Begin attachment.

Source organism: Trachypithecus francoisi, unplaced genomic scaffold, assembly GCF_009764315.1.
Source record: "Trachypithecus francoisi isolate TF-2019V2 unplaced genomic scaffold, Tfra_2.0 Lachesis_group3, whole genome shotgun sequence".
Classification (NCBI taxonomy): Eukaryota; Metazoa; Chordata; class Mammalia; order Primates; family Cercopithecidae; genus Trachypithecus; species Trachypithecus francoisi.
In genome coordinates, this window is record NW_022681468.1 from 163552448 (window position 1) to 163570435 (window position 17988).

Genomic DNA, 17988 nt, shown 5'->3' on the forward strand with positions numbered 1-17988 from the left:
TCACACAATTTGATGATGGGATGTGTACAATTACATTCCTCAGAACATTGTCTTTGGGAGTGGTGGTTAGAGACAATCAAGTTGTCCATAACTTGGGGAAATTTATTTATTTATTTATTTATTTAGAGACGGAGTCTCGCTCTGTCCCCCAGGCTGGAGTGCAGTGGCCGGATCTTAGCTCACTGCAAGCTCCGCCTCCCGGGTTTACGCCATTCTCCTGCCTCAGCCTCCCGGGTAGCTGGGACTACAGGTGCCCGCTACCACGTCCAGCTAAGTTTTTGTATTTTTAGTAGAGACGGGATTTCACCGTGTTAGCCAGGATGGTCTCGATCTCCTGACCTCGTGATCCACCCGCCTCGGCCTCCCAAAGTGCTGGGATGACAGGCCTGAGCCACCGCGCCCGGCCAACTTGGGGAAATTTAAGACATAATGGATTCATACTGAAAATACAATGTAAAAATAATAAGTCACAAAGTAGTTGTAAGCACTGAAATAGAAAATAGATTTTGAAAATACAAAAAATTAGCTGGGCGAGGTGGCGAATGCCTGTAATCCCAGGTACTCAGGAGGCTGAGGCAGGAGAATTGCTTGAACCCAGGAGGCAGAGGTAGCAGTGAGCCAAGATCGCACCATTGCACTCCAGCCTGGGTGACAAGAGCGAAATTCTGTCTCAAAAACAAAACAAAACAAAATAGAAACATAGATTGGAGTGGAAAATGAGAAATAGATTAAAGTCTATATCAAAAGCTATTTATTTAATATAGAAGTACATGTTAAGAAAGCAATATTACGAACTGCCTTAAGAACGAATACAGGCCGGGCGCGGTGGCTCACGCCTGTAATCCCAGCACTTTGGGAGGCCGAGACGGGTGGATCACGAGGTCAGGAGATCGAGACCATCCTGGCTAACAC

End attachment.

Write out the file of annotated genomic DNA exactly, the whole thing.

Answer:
Source organism: Trachypithecus francoisi, unplaced genomic scaffold, assembly GCF_009764315.1.
Source record: "Trachypithecus francoisi isolate TF-2019V2 unplaced genomic scaffold, Tfra_2.0 Lachesis_group3, whole genome shotgun sequence".
Classification (NCBI taxonomy): Eukaryota; Metazoa; Chordata; class Mammalia; order Primates; family Cercopithecidae; genus Trachypithecus; species Trachypithecus francoisi.
In genome coordinates, this window is record NW_022681468.1 from 163552448 (window position 1) to 163570435 (window position 17988).

Genomic DNA, 17988 nt, shown 5'->3' on the forward strand with positions numbered 1-17988 from the left:
TCACACAATTTGATGATGGGATGTGTACAATTACATTCCTCAGAACATTGTCTTTGGGAGTGGTGGTTAGAGACAATCAAGTTGTCCATAACTTGGGGAAATTTATTTATTTATTTATTTATTTAGAGACGGAGTCTCGCTCTGTCCCCCAGGCTGGAGTGCAGTGGCCGGATCTTAGCTCACTGCAAGCTCCGCCTCCCGGGTTTACGCCATTCTCCTGCCTCAGCCTCCCGGGTAGCTGGGACTACAGGTGCCCGCTACCACGTCCAGCTAAGTTTTTGTATTTTTAGTAGAGACGGGATTTCACCGTGTTAGCCAGGATGGTCTCGATCTCCTGACCTCGTGATCCACCCGCCTCGGCCTCCCAAAGTGCTGGGATGACAGGCCTGAGCCACCGCGCCCGGCCAACTTGGGGAAATTTAAGACATAATGGATTCATACTGAAAATACAATGTAAAAATAATAAGTCACAAAGTAGTTGTAAGCACTGAAATAGAAAATAGATTTTGAAAATACAAAAAATTAGCTGGGCGAGGTGGCGAATGCCTGTAATCCCAGGTACTCAGGAGGCTGAGGCAGGAGAATTGCTTGAACCCAGGAGGCAGAGGTAGCAGTGAGCCAAGATCGCACCATTGCACTCCAGCCTGGGTGACAAGAGCGAAATTCTGTCTCAAAAACAAAACAAAACAAAATAGAAACATAGATTGGAGTGGAAAATGAGAAATAGATTAAAGTCTATATCAAAAGCTATTTATTTAATATAGAAGTACATGTTAAGAAAGCAATATTACGAACTGCCTTAAGAACGAATACAGGCCGGGCGCGGTGGCTCACGCCTGTAATCCCAGCACTTTGGGAGGCCGAGACGGGTGGATCACGAGGTCAGGAGATCGAGACCATCCTGGCTAACAC